Want to have a great reputation Go out and earn it

October 31, 2011
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Your reputation precedes you. Your reputation creates or destroys sales.

What’s your reputation?

With the onslaught of social media, good and bad actions and comments relating to quality of product, quality of service and quality of experience are at the forefront of corporate awareness.

Many companies are reluctant to get into social media for fear customers will say or post negative things about them.

Reality: Those companies and their leaders are “socially” unaware that the customer is going to post those feelings anyway.

Worse reality: Many companies are under the influence of shallow lawyers warning executives that the sky is falling if someone tweets.

Worst reality: Even more ridiculous are the companies that “forbid” the use of social media at work, based on the fear that their employees will waste their time searching for their old high school romance.

News alert: Social media — or business social media, as I prefer to refer to it –– is now a mainstay. The floodgates of social freedom are reshaping the world and at the same time reshaping — or at least redefining — your company, your product, your service and your people through the voice of your customers.

And social media, when combined with word-of-mouth advertising and stories that may appear online or in print, determines your fate and your future. All of that combines to equal your reputation.

Another way of looking at or defining reputation is the state or status of “becoming known as” or “becoming known for” something.

1. Become known for doing everything you said you would do — on time or sooner.

To have any prayer for a reputation, you must be known as a person who delivers what you promise. Without this fundamental element, don’t bother to read the rest.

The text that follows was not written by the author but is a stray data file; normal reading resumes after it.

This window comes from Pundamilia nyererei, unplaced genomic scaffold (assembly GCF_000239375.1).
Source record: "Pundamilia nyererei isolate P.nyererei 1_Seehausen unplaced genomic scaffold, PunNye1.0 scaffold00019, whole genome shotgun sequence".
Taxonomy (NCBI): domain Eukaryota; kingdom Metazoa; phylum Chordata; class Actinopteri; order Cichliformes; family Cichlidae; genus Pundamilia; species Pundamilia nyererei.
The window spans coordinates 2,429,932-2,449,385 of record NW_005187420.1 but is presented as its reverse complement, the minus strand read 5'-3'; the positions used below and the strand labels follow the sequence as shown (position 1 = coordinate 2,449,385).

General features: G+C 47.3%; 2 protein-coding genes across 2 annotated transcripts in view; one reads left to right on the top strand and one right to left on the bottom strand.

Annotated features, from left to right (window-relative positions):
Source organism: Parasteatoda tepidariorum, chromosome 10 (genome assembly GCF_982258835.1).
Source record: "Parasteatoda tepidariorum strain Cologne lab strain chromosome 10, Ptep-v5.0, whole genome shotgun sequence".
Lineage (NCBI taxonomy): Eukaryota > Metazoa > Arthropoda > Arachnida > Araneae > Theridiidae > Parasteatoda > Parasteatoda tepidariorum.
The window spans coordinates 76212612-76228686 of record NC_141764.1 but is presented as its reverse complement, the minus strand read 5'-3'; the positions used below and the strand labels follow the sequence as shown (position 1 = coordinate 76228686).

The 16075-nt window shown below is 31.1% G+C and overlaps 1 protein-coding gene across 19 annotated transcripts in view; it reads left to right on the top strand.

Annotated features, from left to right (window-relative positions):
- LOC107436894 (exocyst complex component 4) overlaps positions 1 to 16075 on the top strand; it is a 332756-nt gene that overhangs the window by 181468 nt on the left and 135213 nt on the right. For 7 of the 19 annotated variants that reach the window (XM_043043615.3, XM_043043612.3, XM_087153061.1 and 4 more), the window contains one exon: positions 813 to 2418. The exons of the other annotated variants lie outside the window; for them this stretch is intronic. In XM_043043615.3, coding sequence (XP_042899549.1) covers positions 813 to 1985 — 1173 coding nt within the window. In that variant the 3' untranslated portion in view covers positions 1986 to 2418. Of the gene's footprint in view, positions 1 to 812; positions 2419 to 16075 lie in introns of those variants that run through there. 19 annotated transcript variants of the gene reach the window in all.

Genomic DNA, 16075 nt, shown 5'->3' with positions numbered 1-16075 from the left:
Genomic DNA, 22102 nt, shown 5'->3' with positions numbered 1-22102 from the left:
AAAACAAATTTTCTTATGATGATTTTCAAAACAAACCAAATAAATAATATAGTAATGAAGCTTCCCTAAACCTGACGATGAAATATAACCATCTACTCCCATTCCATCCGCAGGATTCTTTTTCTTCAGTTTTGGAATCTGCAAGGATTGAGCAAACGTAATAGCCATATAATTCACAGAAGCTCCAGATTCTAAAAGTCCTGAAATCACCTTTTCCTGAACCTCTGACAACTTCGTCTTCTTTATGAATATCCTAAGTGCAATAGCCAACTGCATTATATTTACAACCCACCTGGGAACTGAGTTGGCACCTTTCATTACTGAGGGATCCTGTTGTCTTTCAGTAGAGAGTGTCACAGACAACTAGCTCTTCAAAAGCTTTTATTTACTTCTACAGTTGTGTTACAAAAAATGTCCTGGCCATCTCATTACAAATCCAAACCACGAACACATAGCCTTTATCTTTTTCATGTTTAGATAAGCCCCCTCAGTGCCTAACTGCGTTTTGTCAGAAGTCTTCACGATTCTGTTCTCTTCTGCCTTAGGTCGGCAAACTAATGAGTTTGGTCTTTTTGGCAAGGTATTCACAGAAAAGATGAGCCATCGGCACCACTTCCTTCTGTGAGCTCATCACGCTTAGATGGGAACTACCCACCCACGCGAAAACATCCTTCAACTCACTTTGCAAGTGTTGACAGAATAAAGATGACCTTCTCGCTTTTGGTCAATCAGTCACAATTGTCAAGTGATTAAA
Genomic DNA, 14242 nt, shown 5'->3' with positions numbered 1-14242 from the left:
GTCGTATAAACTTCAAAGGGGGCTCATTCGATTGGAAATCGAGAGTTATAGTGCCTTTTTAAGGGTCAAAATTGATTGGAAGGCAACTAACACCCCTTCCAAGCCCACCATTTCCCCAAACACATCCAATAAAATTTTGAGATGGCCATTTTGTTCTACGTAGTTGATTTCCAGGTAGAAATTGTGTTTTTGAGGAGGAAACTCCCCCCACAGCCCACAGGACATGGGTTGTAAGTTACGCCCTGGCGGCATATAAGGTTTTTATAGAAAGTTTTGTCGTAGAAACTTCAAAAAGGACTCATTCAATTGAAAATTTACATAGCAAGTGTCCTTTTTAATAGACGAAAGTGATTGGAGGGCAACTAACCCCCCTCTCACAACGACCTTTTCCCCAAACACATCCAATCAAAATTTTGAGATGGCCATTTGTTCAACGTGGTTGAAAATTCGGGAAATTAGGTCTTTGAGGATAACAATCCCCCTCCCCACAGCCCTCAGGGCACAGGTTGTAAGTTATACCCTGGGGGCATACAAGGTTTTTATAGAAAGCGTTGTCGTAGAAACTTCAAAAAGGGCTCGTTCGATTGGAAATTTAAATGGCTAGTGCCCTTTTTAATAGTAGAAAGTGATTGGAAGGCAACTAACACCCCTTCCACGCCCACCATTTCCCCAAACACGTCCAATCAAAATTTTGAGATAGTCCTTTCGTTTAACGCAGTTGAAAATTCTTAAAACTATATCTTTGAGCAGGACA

2. Become known for being easy to do business with, and be friendly while you are doing it.

Customers expect everything and they expect it when they need it — not just when you can offer it. You have to be friendly when you are there and friendly when you are not there. This means easily accessible by telephone and easily accessible by Internet. 

3. Become known for being proactively remarkable.

When you stand out from other vendors, you will be talked about, and earning a reputation (and a testimonial) will be simple. Being remarkable means going the extra mile and making service the forefront of your business, not an add-on. 

4. Become known for providing consistent help.

If you get my weekly e-mail magazine, Sales Caffeine, you know it is all about sales help. Each week I provide my customers information of value — information that helps them learn and grow. And I do it for free. As a result, my customers and followers are loyal, they think of me often in a positive way, and they proactively send me referrals on a regular basis.

4.5 Become known as someone who gets business for customers.

While this is not always possible, I can assure you it is the single most valuable thing you can do to secure loyal relationships, referrals, an incredible reputation and testimonials that will flow like Niagara Falls. Figure out a way to help your customer by providing them leads, referrals and networking opportunities so they have an opportunity to get new business.

Result: The most incredible reputation will come your way.

Here are a few more things you can do to create and build reputation:

  • Create internal WOW! moments for customers. Establish WOW! empowerment for employees who face customer concerns and complaints. Give them specific things they can do (offer free product, free gift, gift certificate, free shipping).

  • Select a random “customer of the day” from people who call in. Then post it with a photo on your business Facebook page.

  • Create a Wikipedia page that boasts your accomplishments and generates more key words.

  • Design and post a YouTube channel filled with testimonials. Make sure the titles are searchable and always contain the word “testimonial.”

  • Start with YES! Train all people in your company to tell customers what you can do, not what you can’t do.

  • Write an article that contains several examples of what you’re doing to build your reputation. Post it on your Facebook page and blog it.

  • Encourage your customers to post their opinion of a transaction or interaction.

When you let your positive words and actions speak for themselves, your reputation will rise in the process.

Jeffrey Gitomer’s website, www.gitomer.com, has more information about training and seminars, or e-mail him personally at salesman@gitomer.com

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